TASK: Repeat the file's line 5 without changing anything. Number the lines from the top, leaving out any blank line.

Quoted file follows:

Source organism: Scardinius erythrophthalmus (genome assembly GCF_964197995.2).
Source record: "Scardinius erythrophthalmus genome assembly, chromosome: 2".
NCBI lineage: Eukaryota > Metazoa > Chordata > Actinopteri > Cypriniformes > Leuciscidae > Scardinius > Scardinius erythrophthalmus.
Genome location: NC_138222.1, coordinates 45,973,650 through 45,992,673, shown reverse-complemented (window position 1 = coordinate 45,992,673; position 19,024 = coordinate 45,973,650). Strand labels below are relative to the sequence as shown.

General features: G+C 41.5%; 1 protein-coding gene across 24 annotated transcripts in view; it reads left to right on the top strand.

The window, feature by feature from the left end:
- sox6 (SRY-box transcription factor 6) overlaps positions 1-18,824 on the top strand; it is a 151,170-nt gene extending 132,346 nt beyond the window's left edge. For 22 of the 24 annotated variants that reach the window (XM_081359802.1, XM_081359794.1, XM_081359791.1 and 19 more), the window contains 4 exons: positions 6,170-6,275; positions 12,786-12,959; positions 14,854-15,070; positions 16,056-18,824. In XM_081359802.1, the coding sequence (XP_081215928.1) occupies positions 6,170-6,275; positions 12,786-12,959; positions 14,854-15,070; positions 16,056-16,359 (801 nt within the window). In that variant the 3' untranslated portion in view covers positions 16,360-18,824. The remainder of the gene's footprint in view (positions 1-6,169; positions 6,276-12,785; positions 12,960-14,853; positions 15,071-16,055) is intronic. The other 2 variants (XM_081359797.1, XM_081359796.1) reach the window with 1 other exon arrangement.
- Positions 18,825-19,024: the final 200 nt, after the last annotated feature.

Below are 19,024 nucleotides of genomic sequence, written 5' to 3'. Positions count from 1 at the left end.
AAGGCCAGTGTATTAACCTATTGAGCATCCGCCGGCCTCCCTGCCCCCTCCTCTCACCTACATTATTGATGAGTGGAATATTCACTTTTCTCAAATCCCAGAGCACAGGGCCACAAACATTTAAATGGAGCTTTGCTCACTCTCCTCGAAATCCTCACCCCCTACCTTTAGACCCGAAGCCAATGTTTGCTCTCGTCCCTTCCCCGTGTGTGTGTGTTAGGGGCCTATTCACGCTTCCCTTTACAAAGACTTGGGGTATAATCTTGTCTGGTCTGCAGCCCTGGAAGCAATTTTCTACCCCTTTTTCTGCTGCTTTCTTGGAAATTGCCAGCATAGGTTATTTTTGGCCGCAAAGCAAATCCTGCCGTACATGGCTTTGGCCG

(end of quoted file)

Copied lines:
General features: G+C 41.5%; 1 protein-coding gene across 24 annotated transcripts in view; it reads left to right on the top strand.